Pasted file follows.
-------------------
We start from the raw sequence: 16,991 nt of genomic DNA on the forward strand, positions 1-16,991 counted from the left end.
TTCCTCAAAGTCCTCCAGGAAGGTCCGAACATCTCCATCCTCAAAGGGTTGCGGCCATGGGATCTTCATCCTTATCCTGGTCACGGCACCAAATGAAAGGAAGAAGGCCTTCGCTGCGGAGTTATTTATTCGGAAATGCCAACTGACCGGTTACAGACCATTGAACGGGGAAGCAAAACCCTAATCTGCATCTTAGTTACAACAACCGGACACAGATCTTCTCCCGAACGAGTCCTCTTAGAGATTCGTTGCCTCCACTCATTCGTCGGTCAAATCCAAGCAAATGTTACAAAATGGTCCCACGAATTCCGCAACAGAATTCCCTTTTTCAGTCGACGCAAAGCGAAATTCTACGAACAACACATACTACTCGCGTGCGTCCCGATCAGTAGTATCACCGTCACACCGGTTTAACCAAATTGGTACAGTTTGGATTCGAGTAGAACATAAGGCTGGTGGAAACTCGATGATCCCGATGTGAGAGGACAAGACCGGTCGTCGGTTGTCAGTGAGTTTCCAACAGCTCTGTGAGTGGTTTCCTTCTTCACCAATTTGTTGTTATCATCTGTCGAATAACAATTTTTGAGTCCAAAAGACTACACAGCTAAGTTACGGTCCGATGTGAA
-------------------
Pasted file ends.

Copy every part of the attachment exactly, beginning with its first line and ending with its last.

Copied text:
We start from the raw sequence: 16,991 nt of genomic DNA on the forward strand, positions 1-16,991 counted from the left end.
TTCCTCAAAGTCCTCCAGGAAGGTCCGAACATCTCCATCCTCAAAGGGTTGCGGCCATGGGATCTTCATCCTTATCCTGGTCACGGCACCAAATGAAAGGAAGAAGGCCTTCGCTGCGGAGTTATTTATTCGGAAATGCCAACTGACCGGTTACAGACCATTGAACGGGGAAGCAAAACCCTAATCTGCATCTTAGTTACAACAACCGGACACAGATCTTCTCCCGAACGAGTCCTCTTAGAGATTCGTTGCCTCCACTCATTCGTCGGTCAAATCCAAGCAAATGTTACAAAATGGTCCCACGAATTCCGCAACAGAATTCCCTTTTTCAGTCGACGCAAAGCGAAATTCTACGAACAACACATACTACTCGCGTGCGTCCCGATCAGTAGTATCACCGTCACACCGGTTTAACCAAATTGGTACAGTTTGGATTCGAGTAGAACATAAGGCTGGTGGAAACTCGATGATCCCGATGTGAGAGGACAAGACCGGTCGTCGGTTGTCAGTGAGTTTCCAACAGCTCTGTGAGTGGTTTCCTTCTTCACCAATTTGTTGTTATCATCTGTCGAATAACAATTTTTGAGTCCAAAAGACTACACAGCTAAGTTACGGTCCGATGTGAA